Dan Stahlke
• Member for 10 years, 9 months
• Last seen more than a month ago

## 83 Actions

comment
Why did the apple explode when spun very fast?
@Ankit It's gotta break somewhere. You can see the crack begins on the surface, then expands perpendicular to the surface. Tug on opposite sides of a piece of silly putty and it'll break in much the same way - the tear will be perpendicular to the surface. So the question is why doesn't the tear go diagonal or curve?
comment
Can double entanglement preserve correlations?
For any given run of the experiment, "either correlated or anticorrelated" is the same thing as "uncorrelated". Think about it: if Bob has two binary numbers, they will always be either correlated or anticorrelated (i.e. they are either the same or different). Alice doesn't get to choose which of those two cases happens. So there is no way Alice can use this to send Bob a message. Therefore it is non-signalling.
awarded
comment
If I have created a polarization-entangled photon source, would I be able to create a qubit?
Cool. If you have entangled photons and are interested in qubits, you should try to do a Bell test experiment.
awarded
comment
Is there a handwavy way to explain what quantum correlation means?
I usually describe hidden variables (particle A and particle B decide how they will respond to various measurements, etc.) then say that quantum goes beyond that. Then they say "can you give a concrete example?" and I explain CHSH. This line of conversation usually does not turn out in a good way. So I too am interested in a better way to explain this.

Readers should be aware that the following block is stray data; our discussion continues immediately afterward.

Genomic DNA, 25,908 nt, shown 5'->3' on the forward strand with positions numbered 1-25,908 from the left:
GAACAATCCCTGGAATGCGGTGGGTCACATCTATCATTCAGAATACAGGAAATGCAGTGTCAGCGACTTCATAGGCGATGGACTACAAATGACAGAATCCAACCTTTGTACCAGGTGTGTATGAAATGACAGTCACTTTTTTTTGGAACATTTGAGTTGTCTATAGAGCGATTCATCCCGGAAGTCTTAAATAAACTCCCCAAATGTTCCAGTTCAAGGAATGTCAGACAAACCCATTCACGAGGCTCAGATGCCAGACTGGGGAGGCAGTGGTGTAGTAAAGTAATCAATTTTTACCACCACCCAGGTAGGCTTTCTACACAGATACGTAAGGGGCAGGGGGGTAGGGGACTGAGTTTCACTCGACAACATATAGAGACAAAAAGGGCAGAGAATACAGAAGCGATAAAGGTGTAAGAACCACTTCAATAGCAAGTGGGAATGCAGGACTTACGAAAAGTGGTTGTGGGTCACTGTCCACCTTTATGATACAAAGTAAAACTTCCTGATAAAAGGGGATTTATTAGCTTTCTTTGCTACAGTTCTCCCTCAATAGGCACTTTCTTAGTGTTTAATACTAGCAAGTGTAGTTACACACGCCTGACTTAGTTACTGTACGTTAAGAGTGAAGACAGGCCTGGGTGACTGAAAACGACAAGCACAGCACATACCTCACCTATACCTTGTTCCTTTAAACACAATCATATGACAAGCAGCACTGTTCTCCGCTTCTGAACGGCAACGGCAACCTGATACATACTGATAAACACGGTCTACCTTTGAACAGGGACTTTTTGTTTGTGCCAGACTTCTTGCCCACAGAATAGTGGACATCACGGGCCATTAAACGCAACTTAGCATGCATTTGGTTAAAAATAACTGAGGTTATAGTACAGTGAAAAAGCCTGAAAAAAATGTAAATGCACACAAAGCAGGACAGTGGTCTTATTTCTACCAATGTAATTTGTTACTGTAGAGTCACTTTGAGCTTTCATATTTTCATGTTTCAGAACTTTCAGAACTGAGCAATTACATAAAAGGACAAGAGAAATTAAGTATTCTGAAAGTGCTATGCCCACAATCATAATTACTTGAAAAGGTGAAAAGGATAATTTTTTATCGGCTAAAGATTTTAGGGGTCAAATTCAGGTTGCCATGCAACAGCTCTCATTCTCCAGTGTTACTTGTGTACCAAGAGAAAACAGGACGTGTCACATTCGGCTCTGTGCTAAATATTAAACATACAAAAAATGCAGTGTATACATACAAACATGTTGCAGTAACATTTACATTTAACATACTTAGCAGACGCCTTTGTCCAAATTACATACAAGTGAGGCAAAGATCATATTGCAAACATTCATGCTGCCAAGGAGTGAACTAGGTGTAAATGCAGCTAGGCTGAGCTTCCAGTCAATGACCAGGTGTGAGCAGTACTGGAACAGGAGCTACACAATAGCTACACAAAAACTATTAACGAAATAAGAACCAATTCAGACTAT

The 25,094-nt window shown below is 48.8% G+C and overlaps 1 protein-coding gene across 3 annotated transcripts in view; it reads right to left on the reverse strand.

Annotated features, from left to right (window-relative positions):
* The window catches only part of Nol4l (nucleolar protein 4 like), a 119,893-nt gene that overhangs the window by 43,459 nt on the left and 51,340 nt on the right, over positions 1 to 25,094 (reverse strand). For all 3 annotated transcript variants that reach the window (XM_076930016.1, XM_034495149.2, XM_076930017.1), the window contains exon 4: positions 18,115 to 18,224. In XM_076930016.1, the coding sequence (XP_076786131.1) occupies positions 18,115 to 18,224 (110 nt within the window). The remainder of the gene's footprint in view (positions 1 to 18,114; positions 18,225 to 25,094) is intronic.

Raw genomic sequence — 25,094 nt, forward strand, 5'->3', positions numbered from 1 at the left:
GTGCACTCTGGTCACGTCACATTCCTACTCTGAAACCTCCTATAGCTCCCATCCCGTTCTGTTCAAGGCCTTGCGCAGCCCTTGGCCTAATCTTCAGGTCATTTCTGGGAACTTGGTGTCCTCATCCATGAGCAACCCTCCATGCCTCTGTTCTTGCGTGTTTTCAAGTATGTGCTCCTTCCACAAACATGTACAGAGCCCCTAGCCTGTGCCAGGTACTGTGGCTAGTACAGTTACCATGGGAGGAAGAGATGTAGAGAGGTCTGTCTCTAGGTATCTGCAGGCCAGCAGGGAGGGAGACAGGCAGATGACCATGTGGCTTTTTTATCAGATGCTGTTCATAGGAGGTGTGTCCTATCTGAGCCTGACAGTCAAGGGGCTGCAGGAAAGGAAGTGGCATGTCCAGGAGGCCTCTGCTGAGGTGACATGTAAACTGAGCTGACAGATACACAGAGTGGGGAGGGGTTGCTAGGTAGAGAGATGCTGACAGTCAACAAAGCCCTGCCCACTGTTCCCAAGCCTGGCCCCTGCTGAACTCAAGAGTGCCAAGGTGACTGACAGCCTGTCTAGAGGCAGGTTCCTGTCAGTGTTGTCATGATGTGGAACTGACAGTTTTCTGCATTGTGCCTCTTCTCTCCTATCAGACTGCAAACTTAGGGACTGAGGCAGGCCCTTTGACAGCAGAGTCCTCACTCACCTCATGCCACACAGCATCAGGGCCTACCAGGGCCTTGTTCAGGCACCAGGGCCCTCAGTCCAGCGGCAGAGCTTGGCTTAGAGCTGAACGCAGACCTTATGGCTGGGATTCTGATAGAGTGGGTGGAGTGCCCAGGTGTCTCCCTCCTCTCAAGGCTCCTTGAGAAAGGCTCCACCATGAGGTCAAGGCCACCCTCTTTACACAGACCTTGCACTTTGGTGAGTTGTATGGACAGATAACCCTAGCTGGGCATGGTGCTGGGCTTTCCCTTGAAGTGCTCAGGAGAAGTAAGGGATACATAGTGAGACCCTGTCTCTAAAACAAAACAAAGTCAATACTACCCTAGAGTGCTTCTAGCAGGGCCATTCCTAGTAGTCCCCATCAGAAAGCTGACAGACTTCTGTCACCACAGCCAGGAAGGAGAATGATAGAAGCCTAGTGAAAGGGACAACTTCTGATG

awarded
accepted
comment
Explanation for the power of quantum computers
@Nathaniel sure, but again there is a subtlety as classical probabilistic "universes" can still interfere constructively, just not destructively. But since you bring up interference I will mention my own paper arXiv:1305.2186.
comment
Explanation for the power of quantum computers
The parallel universes explanation (or the exponential size of state space) is unsatisfactory, in my opinion, since this would also apply to classical probability distributions (which can be viewed as vectors). The difference is that probability distributions admit a hidden variables interpretation. But the distinction between probability distributions and quantum states is subtle. I like the quote that opens Prong 2 of Aaronson's Are Quantum States Exponentially Long Vectors?.
comment
Explanation for the power of quantum computers
By the way, do you have a reference for the "smaller than 1 bit" point of view? I have never heard of this before.
comment
Explanation for the power of quantum computers
Chapter 9 of arXiv:1206.0785 "The Quantum Frontier" lists some of the claimed sources of quantum speedup (not necessarily the ones you list), and explains why these explanations are unsatisfactory.
awarded
revised